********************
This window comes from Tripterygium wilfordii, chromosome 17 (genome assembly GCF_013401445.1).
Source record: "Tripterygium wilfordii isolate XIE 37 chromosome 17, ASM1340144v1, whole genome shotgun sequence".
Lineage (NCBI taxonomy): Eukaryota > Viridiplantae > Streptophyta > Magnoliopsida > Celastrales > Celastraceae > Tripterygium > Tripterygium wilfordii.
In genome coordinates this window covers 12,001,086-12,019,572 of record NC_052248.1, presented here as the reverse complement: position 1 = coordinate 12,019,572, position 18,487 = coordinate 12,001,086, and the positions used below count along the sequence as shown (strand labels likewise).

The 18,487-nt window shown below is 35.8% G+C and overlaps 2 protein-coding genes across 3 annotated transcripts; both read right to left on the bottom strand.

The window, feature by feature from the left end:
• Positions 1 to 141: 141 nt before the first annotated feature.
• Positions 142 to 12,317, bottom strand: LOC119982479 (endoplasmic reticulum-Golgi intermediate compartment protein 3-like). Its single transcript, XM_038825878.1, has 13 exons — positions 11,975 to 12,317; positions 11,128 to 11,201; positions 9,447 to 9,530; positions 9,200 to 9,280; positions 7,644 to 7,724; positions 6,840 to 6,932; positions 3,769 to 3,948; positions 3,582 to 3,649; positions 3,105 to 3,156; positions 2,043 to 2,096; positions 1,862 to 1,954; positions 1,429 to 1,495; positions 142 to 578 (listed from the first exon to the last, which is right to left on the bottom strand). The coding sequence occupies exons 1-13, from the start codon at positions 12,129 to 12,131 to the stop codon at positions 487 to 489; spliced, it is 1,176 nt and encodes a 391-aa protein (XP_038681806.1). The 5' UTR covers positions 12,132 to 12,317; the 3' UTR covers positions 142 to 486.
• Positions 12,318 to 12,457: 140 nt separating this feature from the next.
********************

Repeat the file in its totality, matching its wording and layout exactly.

This window comes from Tripterygium wilfordii, chromosome 17 (genome assembly GCF_013401445.1).
Source record: "Tripterygium wilfordii isolate XIE 37 chromosome 17, ASM1340144v1, whole genome shotgun sequence".
Lineage (NCBI taxonomy): Eukaryota > Viridiplantae > Streptophyta > Magnoliopsida > Celastrales > Celastraceae > Tripterygium > Tripterygium wilfordii.
In genome coordinates this window covers 12,001,086-12,019,572 of record NC_052248.1, presented here as the reverse complement: position 1 = coordinate 12,019,572, position 18,487 = coordinate 12,001,086, and the positions used below count along the sequence as shown (strand labels likewise).

The 18,487-nt window shown below is 35.8% G+C and overlaps 2 protein-coding genes across 3 annotated transcripts; both read right to left on the bottom strand.

The window, feature by feature from the left end:
• Positions 1 to 141: 141 nt before the first annotated feature.
• Positions 142 to 12,317, bottom strand: LOC119982479 (endoplasmic reticulum-Golgi intermediate compartment protein 3-like). Its single transcript, XM_038825878.1, has 13 exons — positions 11,975 to 12,317; positions 11,128 to 11,201; positions 9,447 to 9,530; positions 9,200 to 9,280; positions 7,644 to 7,724; positions 6,840 to 6,932; positions 3,769 to 3,948; positions 3,582 to 3,649; positions 3,105 to 3,156; positions 2,043 to 2,096; positions 1,862 to 1,954; positions 1,429 to 1,495; positions 142 to 578 (listed from the first exon to the last, which is right to left on the bottom strand). The coding sequence occupies exons 1-13, from the start codon at positions 12,129 to 12,131 to the stop codon at positions 487 to 489; spliced, it is 1,176 nt and encodes a 391-aa protein (XP_038681806.1). The 5' UTR covers positions 12,132 to 12,317; the 3' UTR covers positions 142 to 486.
• Positions 12,318 to 12,457: 140 nt separating this feature from the next.